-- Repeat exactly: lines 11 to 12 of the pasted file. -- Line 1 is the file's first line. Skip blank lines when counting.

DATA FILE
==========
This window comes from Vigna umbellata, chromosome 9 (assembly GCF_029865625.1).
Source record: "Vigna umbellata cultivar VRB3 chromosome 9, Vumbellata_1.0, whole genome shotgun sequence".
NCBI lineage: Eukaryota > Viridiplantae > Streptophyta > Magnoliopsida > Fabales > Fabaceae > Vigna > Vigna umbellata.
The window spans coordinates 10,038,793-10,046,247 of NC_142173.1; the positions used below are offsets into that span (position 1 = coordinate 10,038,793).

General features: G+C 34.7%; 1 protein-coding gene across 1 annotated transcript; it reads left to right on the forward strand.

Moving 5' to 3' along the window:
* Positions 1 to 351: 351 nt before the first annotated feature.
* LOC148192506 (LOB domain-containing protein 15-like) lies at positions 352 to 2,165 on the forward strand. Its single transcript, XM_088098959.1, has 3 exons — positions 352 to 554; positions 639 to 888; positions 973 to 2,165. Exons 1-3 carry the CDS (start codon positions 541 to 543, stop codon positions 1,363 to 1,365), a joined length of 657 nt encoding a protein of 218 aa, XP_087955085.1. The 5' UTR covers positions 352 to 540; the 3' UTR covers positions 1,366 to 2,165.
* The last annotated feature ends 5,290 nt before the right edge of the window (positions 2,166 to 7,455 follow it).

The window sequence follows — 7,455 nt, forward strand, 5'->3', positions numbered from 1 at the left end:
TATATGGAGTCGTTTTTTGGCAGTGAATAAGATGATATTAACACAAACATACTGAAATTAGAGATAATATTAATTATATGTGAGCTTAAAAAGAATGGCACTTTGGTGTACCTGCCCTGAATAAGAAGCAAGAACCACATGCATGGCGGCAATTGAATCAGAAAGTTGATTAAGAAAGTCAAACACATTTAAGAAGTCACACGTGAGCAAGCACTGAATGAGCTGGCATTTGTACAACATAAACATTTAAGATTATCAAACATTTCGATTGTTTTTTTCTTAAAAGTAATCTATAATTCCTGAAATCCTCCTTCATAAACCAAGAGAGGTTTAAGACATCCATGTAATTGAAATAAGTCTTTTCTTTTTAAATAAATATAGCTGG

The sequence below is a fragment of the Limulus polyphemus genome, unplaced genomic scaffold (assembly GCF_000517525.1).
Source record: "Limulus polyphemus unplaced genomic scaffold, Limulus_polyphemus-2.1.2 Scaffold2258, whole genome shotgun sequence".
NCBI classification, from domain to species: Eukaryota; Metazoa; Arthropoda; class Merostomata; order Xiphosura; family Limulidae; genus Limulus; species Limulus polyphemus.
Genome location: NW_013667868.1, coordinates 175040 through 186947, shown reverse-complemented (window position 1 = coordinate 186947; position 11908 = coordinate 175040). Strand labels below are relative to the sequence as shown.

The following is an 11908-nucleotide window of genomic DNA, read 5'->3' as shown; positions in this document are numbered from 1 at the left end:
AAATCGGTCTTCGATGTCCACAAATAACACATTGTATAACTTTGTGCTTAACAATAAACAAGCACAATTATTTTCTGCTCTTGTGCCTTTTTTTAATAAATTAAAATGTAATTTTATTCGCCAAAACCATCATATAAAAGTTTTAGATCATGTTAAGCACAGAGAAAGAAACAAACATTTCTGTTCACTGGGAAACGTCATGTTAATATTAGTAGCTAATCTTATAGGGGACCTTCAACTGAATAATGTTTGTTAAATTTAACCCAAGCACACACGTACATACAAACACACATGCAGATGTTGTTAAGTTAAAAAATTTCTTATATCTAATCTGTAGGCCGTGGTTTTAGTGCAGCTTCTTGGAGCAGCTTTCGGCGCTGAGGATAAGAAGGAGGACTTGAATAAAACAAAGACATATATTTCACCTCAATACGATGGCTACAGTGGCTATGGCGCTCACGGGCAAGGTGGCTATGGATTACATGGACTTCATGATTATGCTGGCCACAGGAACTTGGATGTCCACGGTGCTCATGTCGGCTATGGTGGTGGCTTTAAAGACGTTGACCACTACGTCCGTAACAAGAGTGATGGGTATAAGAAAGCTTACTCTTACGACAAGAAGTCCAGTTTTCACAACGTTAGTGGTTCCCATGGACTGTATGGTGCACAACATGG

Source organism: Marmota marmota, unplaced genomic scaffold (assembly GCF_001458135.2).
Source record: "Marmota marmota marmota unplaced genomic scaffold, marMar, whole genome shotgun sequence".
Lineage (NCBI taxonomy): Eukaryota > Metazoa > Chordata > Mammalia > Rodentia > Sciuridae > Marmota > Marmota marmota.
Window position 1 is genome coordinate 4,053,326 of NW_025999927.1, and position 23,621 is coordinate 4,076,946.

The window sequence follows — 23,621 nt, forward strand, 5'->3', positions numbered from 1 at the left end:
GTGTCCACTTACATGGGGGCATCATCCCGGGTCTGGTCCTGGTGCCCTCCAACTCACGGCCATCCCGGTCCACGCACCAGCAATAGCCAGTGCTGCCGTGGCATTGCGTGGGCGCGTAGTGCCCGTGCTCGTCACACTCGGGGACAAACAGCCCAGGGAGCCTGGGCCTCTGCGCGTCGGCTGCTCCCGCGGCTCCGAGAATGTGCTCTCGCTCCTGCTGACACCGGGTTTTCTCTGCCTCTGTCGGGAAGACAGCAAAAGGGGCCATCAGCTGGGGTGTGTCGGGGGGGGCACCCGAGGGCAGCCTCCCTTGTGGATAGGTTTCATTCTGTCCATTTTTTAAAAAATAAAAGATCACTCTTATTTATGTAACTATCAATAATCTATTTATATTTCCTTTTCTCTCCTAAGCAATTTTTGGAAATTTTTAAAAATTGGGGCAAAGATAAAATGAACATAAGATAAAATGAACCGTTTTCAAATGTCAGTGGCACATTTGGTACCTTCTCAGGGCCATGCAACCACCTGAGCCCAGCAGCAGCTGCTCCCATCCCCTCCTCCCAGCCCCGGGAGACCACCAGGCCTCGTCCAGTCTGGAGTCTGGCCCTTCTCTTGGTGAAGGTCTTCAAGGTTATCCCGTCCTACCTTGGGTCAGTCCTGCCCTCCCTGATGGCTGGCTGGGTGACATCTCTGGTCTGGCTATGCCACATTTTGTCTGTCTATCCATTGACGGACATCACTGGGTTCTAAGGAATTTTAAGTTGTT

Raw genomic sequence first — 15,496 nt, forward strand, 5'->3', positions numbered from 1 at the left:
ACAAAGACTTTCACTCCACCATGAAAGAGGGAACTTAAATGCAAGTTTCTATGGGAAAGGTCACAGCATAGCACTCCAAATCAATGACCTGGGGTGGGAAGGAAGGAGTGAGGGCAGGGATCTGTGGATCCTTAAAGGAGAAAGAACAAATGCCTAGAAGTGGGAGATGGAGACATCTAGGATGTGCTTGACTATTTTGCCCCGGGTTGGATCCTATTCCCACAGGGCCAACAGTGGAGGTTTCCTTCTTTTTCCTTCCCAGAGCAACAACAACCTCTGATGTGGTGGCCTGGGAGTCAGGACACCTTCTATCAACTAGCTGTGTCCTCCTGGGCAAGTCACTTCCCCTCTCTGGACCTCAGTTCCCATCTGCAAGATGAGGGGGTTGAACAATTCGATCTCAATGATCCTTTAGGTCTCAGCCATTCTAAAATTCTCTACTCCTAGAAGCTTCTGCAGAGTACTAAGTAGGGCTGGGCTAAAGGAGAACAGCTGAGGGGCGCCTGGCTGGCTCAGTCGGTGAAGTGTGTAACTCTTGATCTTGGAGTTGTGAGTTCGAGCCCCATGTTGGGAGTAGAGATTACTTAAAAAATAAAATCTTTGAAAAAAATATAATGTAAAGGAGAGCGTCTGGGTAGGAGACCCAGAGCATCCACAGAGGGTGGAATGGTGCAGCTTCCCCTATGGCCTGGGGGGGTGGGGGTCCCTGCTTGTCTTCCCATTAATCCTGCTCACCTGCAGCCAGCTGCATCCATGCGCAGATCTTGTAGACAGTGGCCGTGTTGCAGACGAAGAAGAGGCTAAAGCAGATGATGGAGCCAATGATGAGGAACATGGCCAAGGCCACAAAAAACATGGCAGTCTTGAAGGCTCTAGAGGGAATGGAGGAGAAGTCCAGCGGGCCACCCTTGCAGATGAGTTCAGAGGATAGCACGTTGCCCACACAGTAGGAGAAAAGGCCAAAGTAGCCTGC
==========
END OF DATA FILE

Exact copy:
TATATGGAGTCGTTTTTTGGCAGTGAATAAGATGATATTAACACAAACATACTGAAATTAGAGATAATATTAATTATATGTGAGCTTAAAAAGAATGGCACTTTGGTGTACCTGCCCTGAATAAGAAGCAAGAACCACATGCATGGCGGCAATTGAATCAGAAAGTTGATTAAGAAAGTCAAACACATTTAAGAAGTCACACGTGAGCAAGCACTGAATGAGCTGGCATTTGTACAACATAAACATTTAAGATTATCAAACATTTCGATTGTTTTTTTCTTAAAAGTAATCTATAATTCCTGAAATCCTCCTTCATAAACCAAGAGAGGTTTAAGACATCCATGTAATTGAAATAAGTCTTTTCTTTTTAAATAAATATAGCTGG

The sequence below is a fragment of the Limulus polyphemus genome, unplaced genomic scaffold (assembly GCF_000517525.1).